Crazy Leftist Schemes
that Newt Gingrich would Denounce as Socialism!!!!!
This is what is (and was) known as investing in infrastructure, the current energy problems beg for similar investment. 8 years of George W Bush and his trickle down economics (which isn’t as bad as what Newt espouses) have left no rational choice.
The Urban area power Utilities shied away from Rural electrification due to the higher cost of the transformers. The Government studied it and found a usable , but higher cost transformer and put up money to assist. Now the country at the time was much more rural centered, the resulting stimulus to the other industries, (Vacuum cleaners, coffee pots, heaters, toasters, light bulbs and fans and so forth) probably more than paid for it with additional tax revenues and growth. One final thought at the risk of sounding like a Lefty Egghead, Food stamp assistance as part of increased aid to the troubled families at this time will not go to China. My understanding is that Doritos are still produced in the United States of America.
From Wikipedia, the free encyclopedia
the Rural Electrification Act of 1936 provided federal funding for installation of electrical distribution systems to serve rural areas of the United States.
It was proposed by Representative John E. Rankin and Senator George William Norris. The act signed into law by President Franklin Delano Roosevelt. At the time the act was passed, electricity was commonplace in cities but largely unavailable in farms, ranches, and other rural places.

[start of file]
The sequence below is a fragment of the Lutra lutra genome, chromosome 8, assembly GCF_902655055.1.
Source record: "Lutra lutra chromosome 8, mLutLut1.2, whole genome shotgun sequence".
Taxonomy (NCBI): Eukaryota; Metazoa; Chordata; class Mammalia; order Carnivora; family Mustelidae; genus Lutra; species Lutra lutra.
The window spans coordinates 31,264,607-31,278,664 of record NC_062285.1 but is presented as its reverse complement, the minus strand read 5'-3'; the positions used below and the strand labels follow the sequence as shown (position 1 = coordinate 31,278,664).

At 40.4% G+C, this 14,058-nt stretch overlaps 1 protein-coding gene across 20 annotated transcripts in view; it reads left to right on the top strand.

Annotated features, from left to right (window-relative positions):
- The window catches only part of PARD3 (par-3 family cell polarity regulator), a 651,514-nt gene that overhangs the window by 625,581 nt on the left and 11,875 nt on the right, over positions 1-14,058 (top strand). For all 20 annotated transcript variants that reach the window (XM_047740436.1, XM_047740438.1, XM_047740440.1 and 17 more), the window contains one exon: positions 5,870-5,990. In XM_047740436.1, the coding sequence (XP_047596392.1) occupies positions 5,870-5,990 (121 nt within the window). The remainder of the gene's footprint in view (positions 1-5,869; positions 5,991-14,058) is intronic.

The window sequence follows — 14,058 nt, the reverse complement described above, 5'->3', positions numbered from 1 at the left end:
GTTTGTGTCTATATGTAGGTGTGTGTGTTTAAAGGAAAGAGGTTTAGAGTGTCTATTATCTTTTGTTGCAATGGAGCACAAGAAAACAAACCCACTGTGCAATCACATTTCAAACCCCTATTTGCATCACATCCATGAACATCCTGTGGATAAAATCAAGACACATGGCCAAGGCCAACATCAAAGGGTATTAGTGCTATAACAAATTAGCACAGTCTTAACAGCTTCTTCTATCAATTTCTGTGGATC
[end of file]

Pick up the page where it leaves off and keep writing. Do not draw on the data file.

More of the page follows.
The funding was channeled through cooperative electric power companies, most of which still exist today. These member-owned cooperatives purchased power on a wholesale basis and distributed it using their own network of transmission and distribution lines.
In the 1930s, the provision of power to remote areas was not thought to be economically feasible. A 2300 volt distribution system was then used in cities. This relatively low voltage could only be carried about 4 miles before the voltage drop became unacceptable.
REA cooperatives used a 6900 volt distribution network, which could support much longer runs (up to about 40 miles). Despite requiring more expensive transformers at each home, the overall system cost was manageable.
Wiring homes and farms
REA crews travelled through the American countryside, bringing teams of electricians along with them. The electricians added wiring to houses and barns to utilize the newly available power provided by the line crews. A standard REA installation in a house consisted of:
- A 60 amp range circuit
- A 20 amp kitchen circuit
- Two or three 15 amp lighting circuits
A ceiling-mounted light fixture was installed in each room, usually controlled by a single switch mounted near a door. At most, one outlet was installed per room, since plug-connected appliances were expensive and uncommon. Wiring was performed using type NM nonmetallic sheathed cable, insulated with asbestos-reinforced rubber covered with jute and tar.
Many of these installations still exist today, though most have been augmented to support a greater number and variety of appliances.
My Mother’s father was born a farmer, but unlike his brother, he learned to be an electrician and was employed all though the Great Depression, his brother also survived, and prospered as well, but was just a very good Indiana farmer (Bargersville Indiana, Guy and Chester Clore).